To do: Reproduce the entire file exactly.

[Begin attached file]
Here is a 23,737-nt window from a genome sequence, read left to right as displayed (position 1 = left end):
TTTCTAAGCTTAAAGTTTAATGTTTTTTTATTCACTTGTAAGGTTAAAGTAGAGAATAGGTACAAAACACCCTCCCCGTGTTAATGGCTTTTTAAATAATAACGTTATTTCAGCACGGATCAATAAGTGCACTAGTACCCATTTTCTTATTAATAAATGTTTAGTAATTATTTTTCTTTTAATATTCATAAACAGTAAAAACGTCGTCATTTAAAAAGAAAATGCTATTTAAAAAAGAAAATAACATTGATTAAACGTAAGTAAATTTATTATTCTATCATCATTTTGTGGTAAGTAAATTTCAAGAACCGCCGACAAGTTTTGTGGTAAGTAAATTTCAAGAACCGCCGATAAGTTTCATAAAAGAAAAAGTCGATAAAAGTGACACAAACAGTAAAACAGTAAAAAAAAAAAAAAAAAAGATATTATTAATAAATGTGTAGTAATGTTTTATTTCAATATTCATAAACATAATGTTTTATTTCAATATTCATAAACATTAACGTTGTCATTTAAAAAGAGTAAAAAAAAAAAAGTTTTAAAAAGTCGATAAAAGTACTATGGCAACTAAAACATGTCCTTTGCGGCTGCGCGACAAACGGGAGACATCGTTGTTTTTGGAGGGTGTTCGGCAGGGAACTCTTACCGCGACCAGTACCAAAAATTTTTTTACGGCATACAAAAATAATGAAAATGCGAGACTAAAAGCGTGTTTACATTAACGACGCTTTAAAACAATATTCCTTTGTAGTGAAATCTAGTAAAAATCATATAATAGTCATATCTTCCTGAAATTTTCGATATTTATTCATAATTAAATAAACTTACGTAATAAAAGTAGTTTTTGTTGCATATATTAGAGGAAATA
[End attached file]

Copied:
Here is a 23,737-nt window from a genome sequence, read left to right as displayed (position 1 = left end):
TTTCTAAGCTTAAAGTTTAATGTTTTTTTATTCACTTGTAAGGTTAAAGTAGAGAATAGGTACAAAACACCCTCCCCGTGTTAATGGCTTTTTAAATAATAACGTTATTTCAGCACGGATCAATAAGTGCACTAGTACCCATTTTCTTATTAATAAATGTTTAGTAATTATTTTTCTTTTAATATTCATAAACAGTAAAAACGTCGTCATTTAAAAAGAAAATGCTATTTAAAAAAGAAAATAACATTGATTAAACGTAAGTAAATTTATTATTCTATCATCATTTTGTGGTAAGTAAATTTCAAGAACCGCCGACAAGTTTTGTGGTAAGTAAATTTCAAGAACCGCCGATAAGTTTCATAAAAGAAAAAGTCGATAAAAGTGACACAAACAGTAAAACAGTAAAAAAAAAAAAAAAAAAGATATTATTAATAAATGTGTAGTAATGTTTTATTTCAATATTCATAAACATAATGTTTTATTTCAATATTCATAAACATTAACGTTGTCATTTAAAAAGAGTAAAAAAAAAAAAGTTTTAAAAAGTCGATAAAAGTACTATGGCAACTAAAACATGTCCTTTGCGGCTGCGCGACAAACGGGAGACATCGTTGTTTTTGGAGGGTGTTCGGCAGGGAACTCTTACCGCGACCAGTACCAAAAATTTTTTTACGGCATACAAAAATAATGAAAATGCGAGACTAAAAGCGTGTTTACATTAACGACGCTTTAAAACAATATTCCTTTGTAGTGAAATCTAGTAAAAATCATATAATAGTCATATCTTCCTGAAATTTTCGATATTTATTCATAATTAAATAAACTTACGTAATAAAAGTAGTTTTTGTTGCATATATTAGAGGAAATA